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Nurses fight to provide care despite funding cuts in Malawi

Young Urban Women (YUW) and The Nurses Association of Malawi (NAM) an ActionAid Partner, Norah, a paediatric nurse

Young Urban Women (YUW) and The Nurses Association of Malawi (NAM)

ActionAid Malawi work with NAM through advocacy work. The Malawi government, as instructed by the IMF and World Bank, were told to freeze employment of nurses, doctors and teachers. ActionAid are working with NAM to amplify the voices of nurses, doctors and teachers to advocate for change.

ActionAid Malawi are forming a Young Urban Women’s (YUW) group for the nurses to allow for deeper conversations on how the coercive advice given by the IMF affects both unemployed and employed nurses, and how these can be challenged.

ActionAid's Young Urban Women’s (YUW) Programme addresses young women’s economic rights and sexual and reproductive health and rights (SRHR). Using a human rights based approach to development, the project places a commitment to building the active agency of young women living in poverty at its centre. This lays the foundation for addressing young women’s access to decent work and sexual and reproductive services simultaneously in three key ways: empowerment, campaigning and solidarity.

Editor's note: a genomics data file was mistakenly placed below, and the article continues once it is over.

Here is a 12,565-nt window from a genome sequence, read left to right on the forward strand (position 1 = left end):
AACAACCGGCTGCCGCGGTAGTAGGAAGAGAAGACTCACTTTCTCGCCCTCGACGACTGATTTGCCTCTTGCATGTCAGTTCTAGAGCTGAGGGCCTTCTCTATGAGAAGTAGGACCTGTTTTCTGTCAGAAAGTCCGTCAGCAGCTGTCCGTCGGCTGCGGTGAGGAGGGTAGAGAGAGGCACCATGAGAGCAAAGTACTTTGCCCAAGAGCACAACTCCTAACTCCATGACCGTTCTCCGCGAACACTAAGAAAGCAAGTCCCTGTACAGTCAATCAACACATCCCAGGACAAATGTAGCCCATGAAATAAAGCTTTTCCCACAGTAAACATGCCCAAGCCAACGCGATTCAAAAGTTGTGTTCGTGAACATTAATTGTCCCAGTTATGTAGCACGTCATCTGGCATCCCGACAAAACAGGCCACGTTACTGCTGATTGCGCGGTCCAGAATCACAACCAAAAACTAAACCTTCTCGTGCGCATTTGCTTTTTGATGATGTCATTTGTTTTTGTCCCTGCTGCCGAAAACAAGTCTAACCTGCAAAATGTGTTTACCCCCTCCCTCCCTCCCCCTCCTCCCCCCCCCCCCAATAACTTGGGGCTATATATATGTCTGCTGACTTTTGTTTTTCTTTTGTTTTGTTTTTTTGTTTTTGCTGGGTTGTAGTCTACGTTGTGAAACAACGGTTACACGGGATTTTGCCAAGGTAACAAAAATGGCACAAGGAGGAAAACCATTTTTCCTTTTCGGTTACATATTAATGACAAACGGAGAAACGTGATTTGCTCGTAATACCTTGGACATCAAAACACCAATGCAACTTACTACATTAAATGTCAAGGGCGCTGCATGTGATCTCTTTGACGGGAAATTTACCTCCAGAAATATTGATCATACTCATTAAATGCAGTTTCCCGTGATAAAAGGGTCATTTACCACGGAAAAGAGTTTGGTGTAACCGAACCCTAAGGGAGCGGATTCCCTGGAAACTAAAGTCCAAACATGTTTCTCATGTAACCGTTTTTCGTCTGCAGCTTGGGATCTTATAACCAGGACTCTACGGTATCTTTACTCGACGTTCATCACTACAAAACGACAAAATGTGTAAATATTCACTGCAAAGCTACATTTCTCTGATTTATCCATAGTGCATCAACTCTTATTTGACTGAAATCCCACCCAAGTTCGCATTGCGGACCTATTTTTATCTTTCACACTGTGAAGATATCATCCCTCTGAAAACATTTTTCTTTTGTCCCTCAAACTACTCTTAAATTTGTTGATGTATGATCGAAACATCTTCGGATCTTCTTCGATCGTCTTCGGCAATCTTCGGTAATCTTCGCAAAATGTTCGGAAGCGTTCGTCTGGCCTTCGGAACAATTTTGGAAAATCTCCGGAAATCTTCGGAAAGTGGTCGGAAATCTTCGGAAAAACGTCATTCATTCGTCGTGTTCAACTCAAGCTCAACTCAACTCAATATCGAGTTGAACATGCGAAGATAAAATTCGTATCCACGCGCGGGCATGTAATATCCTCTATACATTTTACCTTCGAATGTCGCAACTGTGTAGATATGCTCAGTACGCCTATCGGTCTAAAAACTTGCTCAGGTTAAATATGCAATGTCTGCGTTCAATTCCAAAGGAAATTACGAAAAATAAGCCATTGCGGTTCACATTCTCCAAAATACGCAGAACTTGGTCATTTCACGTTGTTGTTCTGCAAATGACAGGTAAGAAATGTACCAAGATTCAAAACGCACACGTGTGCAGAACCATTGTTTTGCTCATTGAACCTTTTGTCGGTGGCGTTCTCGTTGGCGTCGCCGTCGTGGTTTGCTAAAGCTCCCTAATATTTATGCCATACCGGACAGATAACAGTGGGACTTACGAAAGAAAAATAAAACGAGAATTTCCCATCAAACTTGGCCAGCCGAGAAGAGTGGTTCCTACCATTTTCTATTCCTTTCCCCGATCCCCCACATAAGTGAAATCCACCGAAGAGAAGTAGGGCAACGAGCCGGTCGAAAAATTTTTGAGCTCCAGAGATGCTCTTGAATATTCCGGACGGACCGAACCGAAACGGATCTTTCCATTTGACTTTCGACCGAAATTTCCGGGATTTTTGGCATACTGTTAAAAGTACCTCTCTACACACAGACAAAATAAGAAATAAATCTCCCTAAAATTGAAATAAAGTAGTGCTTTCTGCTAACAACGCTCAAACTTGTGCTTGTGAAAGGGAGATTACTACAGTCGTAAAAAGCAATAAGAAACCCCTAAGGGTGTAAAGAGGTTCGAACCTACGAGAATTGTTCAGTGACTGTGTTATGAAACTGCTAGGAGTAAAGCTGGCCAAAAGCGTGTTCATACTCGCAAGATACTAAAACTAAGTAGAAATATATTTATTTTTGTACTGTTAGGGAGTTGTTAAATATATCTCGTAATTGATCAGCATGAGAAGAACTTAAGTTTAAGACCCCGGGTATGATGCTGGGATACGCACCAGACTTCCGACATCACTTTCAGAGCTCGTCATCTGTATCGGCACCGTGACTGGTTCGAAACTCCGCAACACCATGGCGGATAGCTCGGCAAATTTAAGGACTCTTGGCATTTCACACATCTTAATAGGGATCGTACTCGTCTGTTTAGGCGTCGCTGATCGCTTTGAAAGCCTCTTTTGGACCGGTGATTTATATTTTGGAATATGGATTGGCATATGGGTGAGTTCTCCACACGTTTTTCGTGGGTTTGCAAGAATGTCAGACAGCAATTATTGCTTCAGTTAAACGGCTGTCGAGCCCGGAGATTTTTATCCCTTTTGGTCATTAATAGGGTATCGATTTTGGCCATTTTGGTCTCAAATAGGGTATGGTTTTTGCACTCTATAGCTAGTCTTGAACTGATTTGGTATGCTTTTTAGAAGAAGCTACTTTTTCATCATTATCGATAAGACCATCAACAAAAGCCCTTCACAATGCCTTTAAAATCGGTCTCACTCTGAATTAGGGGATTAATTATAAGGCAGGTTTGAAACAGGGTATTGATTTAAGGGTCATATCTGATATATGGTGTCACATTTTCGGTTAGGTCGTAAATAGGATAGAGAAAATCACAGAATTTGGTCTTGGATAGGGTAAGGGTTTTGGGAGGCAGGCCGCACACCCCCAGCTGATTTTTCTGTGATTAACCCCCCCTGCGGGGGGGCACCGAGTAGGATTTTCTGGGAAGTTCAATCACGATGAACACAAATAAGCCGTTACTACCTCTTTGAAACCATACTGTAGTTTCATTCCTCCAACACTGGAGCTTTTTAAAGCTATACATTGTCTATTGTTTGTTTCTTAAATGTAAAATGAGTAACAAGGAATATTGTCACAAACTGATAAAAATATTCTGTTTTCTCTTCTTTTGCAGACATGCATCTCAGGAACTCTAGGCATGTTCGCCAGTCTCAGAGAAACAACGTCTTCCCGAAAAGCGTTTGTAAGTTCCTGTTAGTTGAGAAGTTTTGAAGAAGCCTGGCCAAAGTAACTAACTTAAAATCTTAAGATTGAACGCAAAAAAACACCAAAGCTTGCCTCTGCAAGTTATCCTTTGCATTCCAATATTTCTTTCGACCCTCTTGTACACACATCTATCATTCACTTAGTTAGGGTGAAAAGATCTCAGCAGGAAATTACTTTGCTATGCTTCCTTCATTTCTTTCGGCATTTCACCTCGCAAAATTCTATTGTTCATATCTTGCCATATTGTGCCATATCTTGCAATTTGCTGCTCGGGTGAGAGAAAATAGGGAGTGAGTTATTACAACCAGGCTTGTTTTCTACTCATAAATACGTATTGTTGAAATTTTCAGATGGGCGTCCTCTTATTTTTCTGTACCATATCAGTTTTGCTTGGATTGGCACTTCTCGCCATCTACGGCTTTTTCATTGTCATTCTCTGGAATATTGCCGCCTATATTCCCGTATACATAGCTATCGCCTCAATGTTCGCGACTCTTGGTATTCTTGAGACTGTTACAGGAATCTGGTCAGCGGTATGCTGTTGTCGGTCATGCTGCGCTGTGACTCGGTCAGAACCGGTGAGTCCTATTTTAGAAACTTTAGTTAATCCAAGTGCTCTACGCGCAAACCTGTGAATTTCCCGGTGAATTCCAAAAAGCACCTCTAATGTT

Mirium, a Senior Nursing Officer, Blantyre
Mirium, a Senior Nursing Officer, Blantyre
Thoko Chikondi / ActionAid

Mirium's story

Mirium is a Senior Nursing Officer, in Blantyre, who told us about the surge of cholera hitting hospitals in Malawi. Because of the increasing number of incoming patients, they have had to move patients into the outpatient department as a last resort, despite the closeness and size of the facility making it inappropriate for this use. 

Like the others we spoke to, Mirium highlighted how the lack of equipment and funding had huge impacts on the quality of care they can give patients. Public funding costs have had consequences on staffing, equipment, supplies, cleaning procedures, and ultimately the care of patients.  

“The least likeable part of my job is not having enough equipment, enough resources for me to carry out my job as I as I've been taught in school. So most of the times we don't have the adequate equipment, adequate resources that we wish to have, so that we should provide quality nursing services, nursing quality care to the patients. So most of you find that you are admitting a patient, you don't even have stationery to write notes sometimes.”

Wage cuts have also stretched the nurse-to-patient ratio, and there are fewer nursing positions available for trained staff to take up. Mirium told us there are a lot of unemployed nurses and midwives who she fears will take overseas opportunities so that they can work in their field.